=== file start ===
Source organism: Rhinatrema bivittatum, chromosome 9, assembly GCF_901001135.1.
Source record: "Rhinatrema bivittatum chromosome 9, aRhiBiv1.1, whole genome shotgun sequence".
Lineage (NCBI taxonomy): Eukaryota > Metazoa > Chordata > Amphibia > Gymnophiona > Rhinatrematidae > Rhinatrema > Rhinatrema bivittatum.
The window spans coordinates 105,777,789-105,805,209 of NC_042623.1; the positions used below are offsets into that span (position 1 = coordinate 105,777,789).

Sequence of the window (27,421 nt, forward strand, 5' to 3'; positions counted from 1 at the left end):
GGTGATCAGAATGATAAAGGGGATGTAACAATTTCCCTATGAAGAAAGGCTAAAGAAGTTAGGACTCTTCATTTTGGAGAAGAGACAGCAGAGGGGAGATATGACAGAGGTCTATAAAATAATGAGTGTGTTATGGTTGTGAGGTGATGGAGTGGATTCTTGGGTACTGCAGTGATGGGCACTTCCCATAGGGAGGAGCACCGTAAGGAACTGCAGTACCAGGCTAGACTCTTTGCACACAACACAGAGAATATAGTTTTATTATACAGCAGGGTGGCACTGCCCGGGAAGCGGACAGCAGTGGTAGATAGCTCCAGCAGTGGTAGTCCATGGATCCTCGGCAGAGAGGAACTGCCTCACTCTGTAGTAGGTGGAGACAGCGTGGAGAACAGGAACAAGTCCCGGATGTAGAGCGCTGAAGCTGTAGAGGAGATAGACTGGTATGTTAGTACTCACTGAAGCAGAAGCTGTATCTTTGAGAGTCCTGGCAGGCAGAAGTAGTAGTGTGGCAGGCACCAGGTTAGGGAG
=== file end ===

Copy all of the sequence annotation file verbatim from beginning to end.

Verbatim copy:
Source organism: Rhinatrema bivittatum, chromosome 9, assembly GCF_901001135.1.
Source record: "Rhinatrema bivittatum chromosome 9, aRhiBiv1.1, whole genome shotgun sequence".
Lineage (NCBI taxonomy): Eukaryota > Metazoa > Chordata > Amphibia > Gymnophiona > Rhinatrematidae > Rhinatrema > Rhinatrema bivittatum.
The window spans coordinates 105,777,789-105,805,209 of NC_042623.1; the positions used below are offsets into that span (position 1 = coordinate 105,777,789).

Sequence of the window (27,421 nt, forward strand, 5' to 3'; positions counted from 1 at the left end):
GGTGATCAGAATGATAAAGGGGATGTAACAATTTCCCTATGAAGAAAGGCTAAAGAAGTTAGGACTCTTCATTTTGGAGAAGAGACAGCAGAGGGGAGATATGACAGAGGTCTATAAAATAATGAGTGTGTTATGGTTGTGAGGTGATGGAGTGGATTCTTGGGTACTGCAGTGATGGGCACTTCCCATAGGGAGGAGCACCGTAAGGAACTGCAGTACCAGGCTAGACTCTTTGCACACAACACAGAGAATATAGTTTTATTATACAGCAGGGTGGCACTGCCCGGGAAGCGGACAGCAGTGGTAGATAGCTCCAGCAGTGGTAGTCCATGGATCCTCGGCAGAGAGGAACTGCCTCACTCTGTAGTAGGTGGAGACAGCGTGGAGAACAGGAACAAGTCCCGGATGTAGAGCGCTGAAGCTGTAGAGGAGATAGACTGGTATGTTAGTACTCACTGAAGCAGAAGCTGTATCTTTGAGAGTCCTGGCAGGCAGAAGTAGTAGTGTGGCAGGCACCAGGTTAGGGAG